In a recent Positive Psychology module, we were tasked with choosing an area of Positive Psychology most meaningful to us as individuals. As part of this exercise it was essential for each student to identify a project or an idea and by way of a reflective journal, explore and summarise a theory associated with this idea and within the space of 10 to 12 weeks, apply this theory to their individual lives. At this point I thought how daunting an exercise this would be but looked forward to getting started on this journey of self-discovery and actualization.
A reflective journal centred on my feelings and thoughts of the entire exercise, would according to the definition of reflection by Boud, Keogh and Walker (Boud, Keogh and Walker, 1985) detail and recall events and/or experiences , make connections with and explore these experiences and in the process come up with a new understanding of the subject of interest (andrusyszyn and Davie, 1997) (Alvesson and Skoldberg, 2000).
My focus was on happiness and activities that could enhance, sustain and promote it. In filling out the Person-Activity-Fit diagnostic questionnaire and sourcing ‘happiness-boosting’ exercises best suited to my personality as suggested by Sonja Lyubomirsky (Lyubomirsky, 2010) I scored 5 and above on three activities- Practicing Religion and Spirituality(6), Practicing acts of kindness(5.5) and Expressing Gratitude (5). I scored 4 on cultivating optimism and also in savouring life’s joys which were additional activities which fit and correlates with the first three. These activities were to form the basis upon which my journal entries were made. I also checked my progress by way of the Oxford happiness scale (Lyubomirsky, 2010).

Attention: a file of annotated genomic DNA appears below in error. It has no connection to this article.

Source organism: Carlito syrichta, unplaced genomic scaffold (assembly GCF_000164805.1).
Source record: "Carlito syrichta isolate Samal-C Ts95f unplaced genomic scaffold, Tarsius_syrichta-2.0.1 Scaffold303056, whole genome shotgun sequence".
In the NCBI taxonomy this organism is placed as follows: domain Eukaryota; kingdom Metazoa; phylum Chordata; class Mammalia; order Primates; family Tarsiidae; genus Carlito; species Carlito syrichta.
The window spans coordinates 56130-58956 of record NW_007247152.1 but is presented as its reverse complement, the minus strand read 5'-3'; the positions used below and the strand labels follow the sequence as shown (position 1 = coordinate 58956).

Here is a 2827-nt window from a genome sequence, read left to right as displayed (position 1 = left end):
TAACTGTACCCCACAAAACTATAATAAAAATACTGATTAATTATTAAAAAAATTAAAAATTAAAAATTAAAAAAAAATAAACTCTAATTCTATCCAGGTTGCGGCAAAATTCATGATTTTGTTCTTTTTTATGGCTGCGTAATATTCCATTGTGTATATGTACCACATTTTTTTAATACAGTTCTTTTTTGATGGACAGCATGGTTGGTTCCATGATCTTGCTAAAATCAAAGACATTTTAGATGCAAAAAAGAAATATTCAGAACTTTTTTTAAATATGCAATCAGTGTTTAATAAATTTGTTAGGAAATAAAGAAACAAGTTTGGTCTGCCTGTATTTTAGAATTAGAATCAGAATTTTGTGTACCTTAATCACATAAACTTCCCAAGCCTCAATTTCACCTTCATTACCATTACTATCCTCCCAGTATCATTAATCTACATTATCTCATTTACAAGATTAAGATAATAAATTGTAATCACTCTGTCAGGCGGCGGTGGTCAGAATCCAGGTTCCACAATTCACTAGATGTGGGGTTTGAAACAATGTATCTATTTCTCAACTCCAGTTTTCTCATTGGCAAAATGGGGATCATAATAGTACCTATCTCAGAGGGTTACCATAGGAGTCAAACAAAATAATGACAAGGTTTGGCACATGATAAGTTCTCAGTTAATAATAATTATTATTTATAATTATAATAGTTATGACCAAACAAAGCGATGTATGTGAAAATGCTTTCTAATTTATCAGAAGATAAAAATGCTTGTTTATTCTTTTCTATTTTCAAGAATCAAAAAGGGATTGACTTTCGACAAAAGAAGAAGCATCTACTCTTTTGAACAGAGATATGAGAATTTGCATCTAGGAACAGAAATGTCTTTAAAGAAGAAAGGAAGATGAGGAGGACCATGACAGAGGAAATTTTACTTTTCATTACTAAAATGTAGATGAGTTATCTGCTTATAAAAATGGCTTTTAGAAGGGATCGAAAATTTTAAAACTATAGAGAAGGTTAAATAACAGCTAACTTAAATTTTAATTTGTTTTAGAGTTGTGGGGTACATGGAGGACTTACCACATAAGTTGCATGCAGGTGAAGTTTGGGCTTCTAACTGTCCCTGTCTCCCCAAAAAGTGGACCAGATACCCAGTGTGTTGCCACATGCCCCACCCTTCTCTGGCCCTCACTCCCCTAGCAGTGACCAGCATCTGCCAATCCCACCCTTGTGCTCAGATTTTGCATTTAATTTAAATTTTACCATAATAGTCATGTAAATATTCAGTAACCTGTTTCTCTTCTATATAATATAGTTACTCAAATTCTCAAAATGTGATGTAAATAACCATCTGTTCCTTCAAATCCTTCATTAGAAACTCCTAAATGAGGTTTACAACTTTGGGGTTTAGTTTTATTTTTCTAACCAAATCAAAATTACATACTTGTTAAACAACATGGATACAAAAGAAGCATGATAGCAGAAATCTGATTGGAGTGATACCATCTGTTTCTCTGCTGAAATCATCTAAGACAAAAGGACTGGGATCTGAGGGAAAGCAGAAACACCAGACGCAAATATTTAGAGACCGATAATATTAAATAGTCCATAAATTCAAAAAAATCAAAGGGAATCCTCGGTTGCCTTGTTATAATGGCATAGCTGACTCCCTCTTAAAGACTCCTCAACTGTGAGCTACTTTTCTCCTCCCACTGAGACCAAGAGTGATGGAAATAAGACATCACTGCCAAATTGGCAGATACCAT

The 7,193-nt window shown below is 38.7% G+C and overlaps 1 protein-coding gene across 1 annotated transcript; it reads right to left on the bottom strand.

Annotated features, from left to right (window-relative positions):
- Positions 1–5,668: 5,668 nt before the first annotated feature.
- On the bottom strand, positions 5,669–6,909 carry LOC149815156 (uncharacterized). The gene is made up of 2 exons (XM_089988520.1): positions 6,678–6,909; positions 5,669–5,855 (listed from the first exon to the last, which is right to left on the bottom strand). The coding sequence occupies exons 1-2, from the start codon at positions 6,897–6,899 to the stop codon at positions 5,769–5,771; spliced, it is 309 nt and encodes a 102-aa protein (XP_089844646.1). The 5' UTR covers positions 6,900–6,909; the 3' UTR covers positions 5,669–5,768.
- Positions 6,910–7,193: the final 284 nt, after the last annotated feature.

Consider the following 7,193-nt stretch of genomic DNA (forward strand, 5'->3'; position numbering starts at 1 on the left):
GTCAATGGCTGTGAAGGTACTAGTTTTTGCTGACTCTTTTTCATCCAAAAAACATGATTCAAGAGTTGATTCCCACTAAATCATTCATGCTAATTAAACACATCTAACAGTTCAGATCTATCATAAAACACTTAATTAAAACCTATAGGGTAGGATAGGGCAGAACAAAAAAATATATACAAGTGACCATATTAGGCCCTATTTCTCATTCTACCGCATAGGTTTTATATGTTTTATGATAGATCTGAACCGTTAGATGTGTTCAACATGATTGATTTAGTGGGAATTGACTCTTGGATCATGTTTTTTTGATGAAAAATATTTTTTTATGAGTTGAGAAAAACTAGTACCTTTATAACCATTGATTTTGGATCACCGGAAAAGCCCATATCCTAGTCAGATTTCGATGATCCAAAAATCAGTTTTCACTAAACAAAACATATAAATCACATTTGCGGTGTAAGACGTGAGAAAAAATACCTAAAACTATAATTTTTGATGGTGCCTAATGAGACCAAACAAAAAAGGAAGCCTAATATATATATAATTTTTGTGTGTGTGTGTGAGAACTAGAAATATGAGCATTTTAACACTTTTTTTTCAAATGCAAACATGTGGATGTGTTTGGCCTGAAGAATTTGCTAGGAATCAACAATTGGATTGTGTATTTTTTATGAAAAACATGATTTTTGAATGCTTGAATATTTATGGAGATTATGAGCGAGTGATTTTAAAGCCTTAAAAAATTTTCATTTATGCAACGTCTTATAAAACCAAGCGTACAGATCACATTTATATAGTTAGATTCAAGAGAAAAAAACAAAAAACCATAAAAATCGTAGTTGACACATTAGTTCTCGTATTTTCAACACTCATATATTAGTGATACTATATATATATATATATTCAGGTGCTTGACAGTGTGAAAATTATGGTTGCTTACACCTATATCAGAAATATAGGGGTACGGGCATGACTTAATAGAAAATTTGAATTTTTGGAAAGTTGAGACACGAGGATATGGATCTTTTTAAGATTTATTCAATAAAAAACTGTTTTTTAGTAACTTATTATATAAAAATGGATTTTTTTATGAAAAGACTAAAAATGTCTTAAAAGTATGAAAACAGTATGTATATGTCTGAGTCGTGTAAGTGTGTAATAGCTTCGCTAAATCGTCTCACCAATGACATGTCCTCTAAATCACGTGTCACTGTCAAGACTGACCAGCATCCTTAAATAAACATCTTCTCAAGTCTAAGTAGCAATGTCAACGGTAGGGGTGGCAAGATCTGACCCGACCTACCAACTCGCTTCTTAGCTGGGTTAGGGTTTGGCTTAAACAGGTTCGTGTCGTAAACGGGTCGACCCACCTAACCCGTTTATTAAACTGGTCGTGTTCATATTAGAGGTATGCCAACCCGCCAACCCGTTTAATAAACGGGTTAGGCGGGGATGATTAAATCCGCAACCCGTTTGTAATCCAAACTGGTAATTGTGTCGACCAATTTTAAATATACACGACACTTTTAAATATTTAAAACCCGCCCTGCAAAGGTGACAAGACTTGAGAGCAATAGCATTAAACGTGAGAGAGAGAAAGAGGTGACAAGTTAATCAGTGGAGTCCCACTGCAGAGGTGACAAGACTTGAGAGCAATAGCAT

In achieving happiness, Sonya Lyubomirsky et al (2004) illustrates that an individual can find happiness in different spheres of life and can boost and sustain it by consciously making an effort to carry out different happiness boosting activities…